For my first novel, Belios I really have no idea. For my second one, and only for daydreaming purposes because the book is not finished yet… I think Michael Fassbender… but he would need to put on a bit of weight and develop an Australian twang. for another one of the characters… I think Abbie Cornish…she has a real gift for living a character.

4 What is the one sentence synopsis of your book?

For all my stories, I am obsessed with how human we try to be or/and how we fail, and how we equate savagery with love.

5 How long did it take you to write the first draft of the manuscript?

I wrote Belios in three months but that was after countless months of work, revision, dead-ends and sheer un-useable words. With stories, it varies but once I have its guts, then I just write. With my WIP, I am still writing it but I see the end now and again…depending on how my writing day goes.

6 Who or what inspired you to write this book?
A person’s face inspired my present work.

7 What else about your book might pique the readers’ interest?

I don’t know.I just like to write as if I was the reader.I just want to tell a story that pulls the reader in and makes them live inside the story. When I was a child, that’s how I read, and I never lost that way of reading.

8 Will your book be self-published or represented by an agent?

I don’t have an agent but I hope this book will be good enough for the people who published Belios. That’s what I tell myself anyway.

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The Next Big Thing – Sylvia Petter’s Book

The Next Big Thing – Sylvia Petter’s Book. Continuing the link of writers sharing their hopes, dreams and plans, this is a visit from Sylvia Petter, who blogs over at (Merc’s World – writing and ruminations.) Sylvia Petter’s collection of short stories,The Past Present and Back Burning are only part of her work in fiction. She co-edited New Sun Rising: Stories for Japan in 2011 and is at present isinvolved inorganising the 13 International Conference on the Short Story in English (Vienna, July 2014.) Here are her responses to the eight questions:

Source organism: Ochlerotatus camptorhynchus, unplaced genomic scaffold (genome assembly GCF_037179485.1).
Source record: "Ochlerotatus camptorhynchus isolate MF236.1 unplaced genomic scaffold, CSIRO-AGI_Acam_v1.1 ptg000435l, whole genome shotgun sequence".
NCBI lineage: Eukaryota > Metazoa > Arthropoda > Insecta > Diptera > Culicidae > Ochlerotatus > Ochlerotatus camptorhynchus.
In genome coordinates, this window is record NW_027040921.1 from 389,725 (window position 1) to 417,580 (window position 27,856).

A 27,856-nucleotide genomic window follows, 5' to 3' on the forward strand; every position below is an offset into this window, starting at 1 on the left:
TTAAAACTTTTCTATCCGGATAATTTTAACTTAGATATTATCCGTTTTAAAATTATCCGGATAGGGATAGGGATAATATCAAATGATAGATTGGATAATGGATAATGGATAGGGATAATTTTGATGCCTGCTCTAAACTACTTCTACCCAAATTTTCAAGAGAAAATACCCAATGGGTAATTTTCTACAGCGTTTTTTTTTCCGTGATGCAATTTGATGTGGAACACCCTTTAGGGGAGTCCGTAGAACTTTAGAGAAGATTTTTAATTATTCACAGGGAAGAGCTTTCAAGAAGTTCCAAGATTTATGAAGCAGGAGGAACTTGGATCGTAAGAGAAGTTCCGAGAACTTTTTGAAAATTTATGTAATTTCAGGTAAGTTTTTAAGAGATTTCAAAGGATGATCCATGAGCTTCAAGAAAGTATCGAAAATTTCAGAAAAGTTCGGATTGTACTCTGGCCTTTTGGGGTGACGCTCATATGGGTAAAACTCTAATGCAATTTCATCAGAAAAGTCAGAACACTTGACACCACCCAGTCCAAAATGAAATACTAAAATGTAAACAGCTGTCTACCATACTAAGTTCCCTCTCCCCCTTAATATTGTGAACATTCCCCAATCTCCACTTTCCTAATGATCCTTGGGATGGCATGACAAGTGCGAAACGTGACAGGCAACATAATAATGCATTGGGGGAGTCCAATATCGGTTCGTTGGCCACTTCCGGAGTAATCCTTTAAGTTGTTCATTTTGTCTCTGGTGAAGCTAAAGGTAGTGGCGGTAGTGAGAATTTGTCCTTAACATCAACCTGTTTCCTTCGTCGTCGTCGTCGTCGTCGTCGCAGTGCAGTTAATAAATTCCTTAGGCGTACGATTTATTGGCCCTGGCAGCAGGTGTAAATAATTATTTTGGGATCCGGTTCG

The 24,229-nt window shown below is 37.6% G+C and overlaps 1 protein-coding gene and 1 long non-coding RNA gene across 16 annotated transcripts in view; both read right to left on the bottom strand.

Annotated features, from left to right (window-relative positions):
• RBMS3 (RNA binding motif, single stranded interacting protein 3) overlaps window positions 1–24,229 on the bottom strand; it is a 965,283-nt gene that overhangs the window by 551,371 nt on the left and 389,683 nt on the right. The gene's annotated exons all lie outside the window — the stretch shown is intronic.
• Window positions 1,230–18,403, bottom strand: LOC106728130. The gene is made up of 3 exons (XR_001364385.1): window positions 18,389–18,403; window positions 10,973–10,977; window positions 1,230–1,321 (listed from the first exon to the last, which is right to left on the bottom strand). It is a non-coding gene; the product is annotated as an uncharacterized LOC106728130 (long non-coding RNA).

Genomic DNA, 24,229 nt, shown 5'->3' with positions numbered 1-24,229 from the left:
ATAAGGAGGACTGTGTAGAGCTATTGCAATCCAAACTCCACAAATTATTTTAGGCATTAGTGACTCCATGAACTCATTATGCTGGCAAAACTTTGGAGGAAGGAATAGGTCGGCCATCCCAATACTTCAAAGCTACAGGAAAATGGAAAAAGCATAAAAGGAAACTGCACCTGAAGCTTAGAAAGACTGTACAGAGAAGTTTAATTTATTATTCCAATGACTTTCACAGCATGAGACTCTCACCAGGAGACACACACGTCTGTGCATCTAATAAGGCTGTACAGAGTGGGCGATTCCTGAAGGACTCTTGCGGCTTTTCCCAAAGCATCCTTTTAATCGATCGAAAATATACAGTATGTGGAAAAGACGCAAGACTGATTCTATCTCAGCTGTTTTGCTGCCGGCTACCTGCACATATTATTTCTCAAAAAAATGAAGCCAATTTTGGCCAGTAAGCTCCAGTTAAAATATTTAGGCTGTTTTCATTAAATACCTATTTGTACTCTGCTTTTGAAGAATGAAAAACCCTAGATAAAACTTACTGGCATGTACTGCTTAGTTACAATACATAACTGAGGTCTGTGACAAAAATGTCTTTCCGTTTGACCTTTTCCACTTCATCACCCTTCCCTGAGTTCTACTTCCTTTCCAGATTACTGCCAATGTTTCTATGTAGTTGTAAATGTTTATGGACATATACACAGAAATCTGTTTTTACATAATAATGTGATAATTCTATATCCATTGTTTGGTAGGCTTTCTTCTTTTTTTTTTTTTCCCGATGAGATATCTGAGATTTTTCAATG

1 Where did the idea come from for the book?

A newspaper article on finding whale barf which is known in perfume-making as ambergris; horrendous bushfires in Australia; wondering about what home really means; trying to grow Frangipani in Europe and seeing wattle and eucalyptus in France. Well, it’s all in the nose. So, with a lot of ‘what ifs’ I had a first draft.

2 What genre is the book?

I’d say literary fiction with a commercial bent, if I’m lucky.

3 What actors would you choose to play the part of your characters in a film?

Well, I started the book a while ago and had the actors in mind from the beginning – funny, that, but I had to see them – they are all a bit older now, but here they are: Australian expat Lucy Montalban played by a red-haired Nicole Kidman; her Swiss husband, CEO of a high-tech perfume company in Geneva, played by a younger Jeremy Irons; the Frenchman she meets in Grasse, who lives on the South East coast of Australia and does cottage perfume making, played by Gabriel Byrne.

4  What is the one-sentence synopsis of your book?

This is really the hardest question! So here goes: A story of love, death and belonging, in which a meeting between anosmic expat Australian, Madame Lucy Montalban and French perfume maker, Gabriel Lacroix, unlocks more than her senses as she discovers a new longing for home, cost what it might.

5  How long did it take to write the first draft of your book?

The first draft came together in about a year. Revisions, though, are taking almost a decade.

6  Who or what inspired you to write this book?

Well, as an expat Australian, and totally dislocated, I seem to experience events from afar very strongly, things like bushfires, whale barf, wattle and eucalyptus. and I guess I’m always questioning identity and the place of home and things like telepathy and the universe’s role in our lives, and right and wrong, and how that’s not always very clear, at least in society’s view.